This study was supported by Institute for Clinical Evaluative Science (ICES). Parts of this material are based on data and information compiled and provided by the Canadian Institute for Health Information (CIHI). The opinions, results and conclusions reported in this paper are those of the authors and are independent from the data providers and funding sources. No endorsement by CIHI, ICES or the Ontario Ministry of Health is intended or should be inferred.
Contributors SAH, MC and PC designed the research. SAH, JM and VL performed research. JM, VL, SAH and PC analysed data. MP, PC, MC and SAH wrote the paper.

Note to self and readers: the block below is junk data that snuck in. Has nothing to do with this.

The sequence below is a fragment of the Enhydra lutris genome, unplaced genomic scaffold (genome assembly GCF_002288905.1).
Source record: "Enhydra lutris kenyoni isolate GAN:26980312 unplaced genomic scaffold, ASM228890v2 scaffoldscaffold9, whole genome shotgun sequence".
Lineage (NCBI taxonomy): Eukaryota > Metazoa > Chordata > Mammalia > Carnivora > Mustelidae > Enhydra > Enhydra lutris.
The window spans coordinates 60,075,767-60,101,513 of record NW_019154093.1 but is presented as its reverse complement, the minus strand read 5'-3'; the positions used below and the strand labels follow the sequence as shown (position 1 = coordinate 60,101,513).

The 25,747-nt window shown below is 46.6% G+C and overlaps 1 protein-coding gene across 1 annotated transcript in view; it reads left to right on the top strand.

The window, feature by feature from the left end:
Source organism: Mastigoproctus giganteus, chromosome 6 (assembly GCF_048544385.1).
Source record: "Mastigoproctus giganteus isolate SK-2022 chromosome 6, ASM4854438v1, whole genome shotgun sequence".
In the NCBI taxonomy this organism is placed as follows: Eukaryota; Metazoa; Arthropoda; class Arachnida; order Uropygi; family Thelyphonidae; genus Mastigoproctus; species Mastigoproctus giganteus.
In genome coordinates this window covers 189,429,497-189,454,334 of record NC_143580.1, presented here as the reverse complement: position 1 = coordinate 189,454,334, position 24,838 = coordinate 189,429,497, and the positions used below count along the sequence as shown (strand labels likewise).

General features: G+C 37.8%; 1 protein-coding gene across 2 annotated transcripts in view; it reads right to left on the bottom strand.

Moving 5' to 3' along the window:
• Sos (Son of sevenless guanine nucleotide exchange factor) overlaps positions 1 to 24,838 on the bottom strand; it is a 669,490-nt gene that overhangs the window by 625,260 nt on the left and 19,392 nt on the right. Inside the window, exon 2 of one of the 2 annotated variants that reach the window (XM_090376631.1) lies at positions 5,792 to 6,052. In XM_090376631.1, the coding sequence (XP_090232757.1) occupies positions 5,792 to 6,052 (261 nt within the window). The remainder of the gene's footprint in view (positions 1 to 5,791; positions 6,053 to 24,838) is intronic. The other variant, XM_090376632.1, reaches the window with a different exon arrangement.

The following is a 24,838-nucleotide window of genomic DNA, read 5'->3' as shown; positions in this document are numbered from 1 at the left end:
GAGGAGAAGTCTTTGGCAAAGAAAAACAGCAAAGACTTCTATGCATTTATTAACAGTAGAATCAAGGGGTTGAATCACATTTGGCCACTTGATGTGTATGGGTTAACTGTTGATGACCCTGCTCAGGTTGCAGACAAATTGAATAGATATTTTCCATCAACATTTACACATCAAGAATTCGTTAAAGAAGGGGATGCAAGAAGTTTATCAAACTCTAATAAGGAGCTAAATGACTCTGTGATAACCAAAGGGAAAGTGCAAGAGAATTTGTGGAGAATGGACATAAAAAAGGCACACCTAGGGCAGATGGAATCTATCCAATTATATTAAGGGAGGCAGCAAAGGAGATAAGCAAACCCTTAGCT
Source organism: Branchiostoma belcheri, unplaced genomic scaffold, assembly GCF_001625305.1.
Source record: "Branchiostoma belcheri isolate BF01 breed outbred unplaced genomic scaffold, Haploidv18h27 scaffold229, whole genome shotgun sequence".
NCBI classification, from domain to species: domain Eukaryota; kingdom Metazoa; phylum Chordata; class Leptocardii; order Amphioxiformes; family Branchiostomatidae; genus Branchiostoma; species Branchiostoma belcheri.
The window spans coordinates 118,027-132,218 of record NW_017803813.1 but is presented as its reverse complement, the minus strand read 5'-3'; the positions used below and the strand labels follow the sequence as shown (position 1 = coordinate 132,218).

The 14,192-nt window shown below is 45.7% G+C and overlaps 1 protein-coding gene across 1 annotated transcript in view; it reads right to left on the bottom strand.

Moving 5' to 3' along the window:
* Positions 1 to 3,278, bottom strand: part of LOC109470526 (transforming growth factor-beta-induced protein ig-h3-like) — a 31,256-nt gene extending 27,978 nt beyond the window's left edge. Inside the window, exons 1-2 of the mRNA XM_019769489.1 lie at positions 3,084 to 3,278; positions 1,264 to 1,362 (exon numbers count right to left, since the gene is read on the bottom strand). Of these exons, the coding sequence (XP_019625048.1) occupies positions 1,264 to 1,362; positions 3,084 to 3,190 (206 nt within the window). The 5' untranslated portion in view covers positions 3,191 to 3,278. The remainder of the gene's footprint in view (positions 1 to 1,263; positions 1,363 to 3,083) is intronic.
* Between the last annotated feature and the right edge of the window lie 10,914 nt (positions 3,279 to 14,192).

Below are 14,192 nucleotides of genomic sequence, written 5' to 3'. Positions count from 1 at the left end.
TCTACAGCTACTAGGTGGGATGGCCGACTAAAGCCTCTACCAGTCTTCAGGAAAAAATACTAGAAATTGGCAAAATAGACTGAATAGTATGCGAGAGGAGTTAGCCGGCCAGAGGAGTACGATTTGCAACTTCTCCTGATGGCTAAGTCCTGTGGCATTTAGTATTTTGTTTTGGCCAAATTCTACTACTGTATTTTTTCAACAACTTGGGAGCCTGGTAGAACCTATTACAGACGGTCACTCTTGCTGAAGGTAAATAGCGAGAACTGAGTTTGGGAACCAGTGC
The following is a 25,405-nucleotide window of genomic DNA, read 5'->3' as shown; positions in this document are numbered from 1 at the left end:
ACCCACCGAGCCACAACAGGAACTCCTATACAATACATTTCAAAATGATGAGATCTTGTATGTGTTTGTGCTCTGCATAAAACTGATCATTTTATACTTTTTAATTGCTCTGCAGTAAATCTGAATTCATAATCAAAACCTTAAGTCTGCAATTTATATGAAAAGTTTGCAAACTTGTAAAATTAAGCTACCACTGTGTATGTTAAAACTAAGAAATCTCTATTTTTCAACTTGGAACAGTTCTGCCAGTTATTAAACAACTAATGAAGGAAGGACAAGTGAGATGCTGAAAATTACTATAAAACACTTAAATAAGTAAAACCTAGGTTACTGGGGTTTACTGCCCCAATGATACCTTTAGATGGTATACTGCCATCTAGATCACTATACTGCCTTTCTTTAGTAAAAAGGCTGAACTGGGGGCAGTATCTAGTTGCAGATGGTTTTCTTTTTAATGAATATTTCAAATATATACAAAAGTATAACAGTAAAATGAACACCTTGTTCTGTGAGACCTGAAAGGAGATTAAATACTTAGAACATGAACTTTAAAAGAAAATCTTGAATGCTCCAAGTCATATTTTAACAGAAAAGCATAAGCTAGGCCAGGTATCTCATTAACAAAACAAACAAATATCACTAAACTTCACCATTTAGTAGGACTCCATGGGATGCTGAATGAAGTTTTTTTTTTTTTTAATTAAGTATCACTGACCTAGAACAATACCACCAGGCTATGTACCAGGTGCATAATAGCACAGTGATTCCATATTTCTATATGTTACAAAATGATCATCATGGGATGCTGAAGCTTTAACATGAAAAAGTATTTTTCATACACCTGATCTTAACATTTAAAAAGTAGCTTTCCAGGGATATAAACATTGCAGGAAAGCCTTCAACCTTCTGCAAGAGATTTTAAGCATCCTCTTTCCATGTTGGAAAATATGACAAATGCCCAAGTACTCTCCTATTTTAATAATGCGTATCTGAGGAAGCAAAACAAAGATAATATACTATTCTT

Funding University of Toronto, Faculty of Medicine and US National Institute of Aging (grant number: R01AG058878)
Competing interests None declared.
Patient consent for publication Not required.
Ethics approval This analysis was approved by the Research Ethics Board at University Health Network, Toronto.
Provenance and peer review Not commissioned; externally peer reviewed.
Data availability statement ON, Canada data are not available for sharing due to Ontario governmental privacy restrictions. NY SID data are publicly available for purchase through the AHRQ central distributor. Statistical code may be available from the authors.